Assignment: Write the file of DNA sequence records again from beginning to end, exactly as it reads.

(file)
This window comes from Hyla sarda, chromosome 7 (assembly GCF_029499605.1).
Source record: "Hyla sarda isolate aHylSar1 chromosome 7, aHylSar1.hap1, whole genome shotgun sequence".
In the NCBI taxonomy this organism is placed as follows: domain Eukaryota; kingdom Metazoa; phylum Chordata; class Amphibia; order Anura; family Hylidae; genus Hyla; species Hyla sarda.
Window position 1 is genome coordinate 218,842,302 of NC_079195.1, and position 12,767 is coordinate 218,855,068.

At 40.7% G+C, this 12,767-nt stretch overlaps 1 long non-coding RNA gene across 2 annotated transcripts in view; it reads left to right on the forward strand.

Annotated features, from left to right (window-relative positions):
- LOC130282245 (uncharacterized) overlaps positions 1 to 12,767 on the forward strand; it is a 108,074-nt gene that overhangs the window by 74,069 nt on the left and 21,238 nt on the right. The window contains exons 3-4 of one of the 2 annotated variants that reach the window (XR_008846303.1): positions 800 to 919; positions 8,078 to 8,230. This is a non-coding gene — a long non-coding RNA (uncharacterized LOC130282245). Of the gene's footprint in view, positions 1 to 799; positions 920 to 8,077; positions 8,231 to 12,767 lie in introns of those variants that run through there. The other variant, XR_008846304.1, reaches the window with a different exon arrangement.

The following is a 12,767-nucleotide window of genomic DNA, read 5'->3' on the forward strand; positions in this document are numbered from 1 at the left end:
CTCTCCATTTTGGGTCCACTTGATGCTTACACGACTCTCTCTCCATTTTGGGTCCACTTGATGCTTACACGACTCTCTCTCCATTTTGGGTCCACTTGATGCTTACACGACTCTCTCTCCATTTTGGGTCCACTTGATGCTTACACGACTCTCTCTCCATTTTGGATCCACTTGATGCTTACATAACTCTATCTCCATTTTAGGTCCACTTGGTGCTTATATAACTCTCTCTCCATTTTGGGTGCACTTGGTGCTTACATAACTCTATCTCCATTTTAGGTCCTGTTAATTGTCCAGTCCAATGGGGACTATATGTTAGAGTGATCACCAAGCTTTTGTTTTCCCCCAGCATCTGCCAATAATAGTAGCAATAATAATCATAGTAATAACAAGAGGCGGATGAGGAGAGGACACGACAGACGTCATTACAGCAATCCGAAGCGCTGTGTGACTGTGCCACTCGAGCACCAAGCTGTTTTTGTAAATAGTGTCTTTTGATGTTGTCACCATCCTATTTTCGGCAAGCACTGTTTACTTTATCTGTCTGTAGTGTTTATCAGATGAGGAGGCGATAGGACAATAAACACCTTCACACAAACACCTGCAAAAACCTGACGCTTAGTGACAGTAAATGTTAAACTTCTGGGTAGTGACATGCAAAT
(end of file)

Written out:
This window comes from Hyla sarda, chromosome 7 (assembly GCF_029499605.1).
Source record: "Hyla sarda isolate aHylSar1 chromosome 7, aHylSar1.hap1, whole genome shotgun sequence".
In the NCBI taxonomy this organism is placed as follows: domain Eukaryota; kingdom Metazoa; phylum Chordata; class Amphibia; order Anura; family Hylidae; genus Hyla; species Hyla sarda.
Window position 1 is genome coordinate 218,842,302 of NC_079195.1, and position 12,767 is coordinate 218,855,068.

At 40.7% G+C, this 12,767-nt stretch overlaps 1 long non-coding RNA gene across 2 annotated transcripts in view; it reads left to right on the forward strand.

Annotated features, from left to right (window-relative positions):
- LOC130282245 (uncharacterized) overlaps positions 1 to 12,767 on the forward strand; it is a 108,074-nt gene that overhangs the window by 74,069 nt on the left and 21,238 nt on the right. The window contains exons 3-4 of one of the 2 annotated variants that reach the window (XR_008846303.1): positions 800 to 919; positions 8,078 to 8,230. This is a non-coding gene — a long non-coding RNA (uncharacterized LOC130282245). Of the gene's footprint in view, positions 1 to 799; positions 920 to 8,077; positions 8,231 to 12,767 lie in introns of those variants that run through there. The other variant, XR_008846304.1, reaches the window with a different exon arrangement.

The following is a 12,767-nucleotide window of genomic DNA, read 5'->3' on the forward strand; positions in this document are numbered from 1 at the left end:
CTCTCCATTTTGGGTCCACTTGATGCTTACACGACTCTCTCTCCATTTTGGGTCCACTTGATGCTTACACGACTCTCTCTCCATTTTGGGTCCACTTGATGCTTACACGACTCTCTCTCCATTTTGGGTCCACTTGATGCTTACACGACTCTCTCTCCATTTTGGATCCACTTGATGCTTACATAACTCTATCTCCATTTTAGGTCCACTTGGTGCTTATATAACTCTCTCTCCATTTTGGGTGCACTTGGTGCTTACATAACTCTATCTCCATTTTAGGTCCTGTTAATTGTCCAGTCCAATGGGGACTATATGTTAGAGTGATCACCAAGCTTTTGTTTTCCCCCAGCATCTGCCAATAATAGTAGCAATAATAATCATAGTAATAACAAGAGGCGGATGAGGAGAGGACACGACAGACGTCATTACAGCAATCCGAAGCGCTGTGTGACTGTGCCACTCGAGCACCAAGCTGTTTTTGTAAATAGTGTCTTTTGATGTTGTCACCATCCTATTTTCGGCAAGCACTGTTTACTTTATCTGTCTGTAGTGTTTATCAGATGAGGAGGCGATAGGACAATAAACACCTTCACACAAACACCTGCAAAAACCTGACGCTTAGTGACAGTAAATGTTAAACTTCTGGGTAGTGACATGCAAAT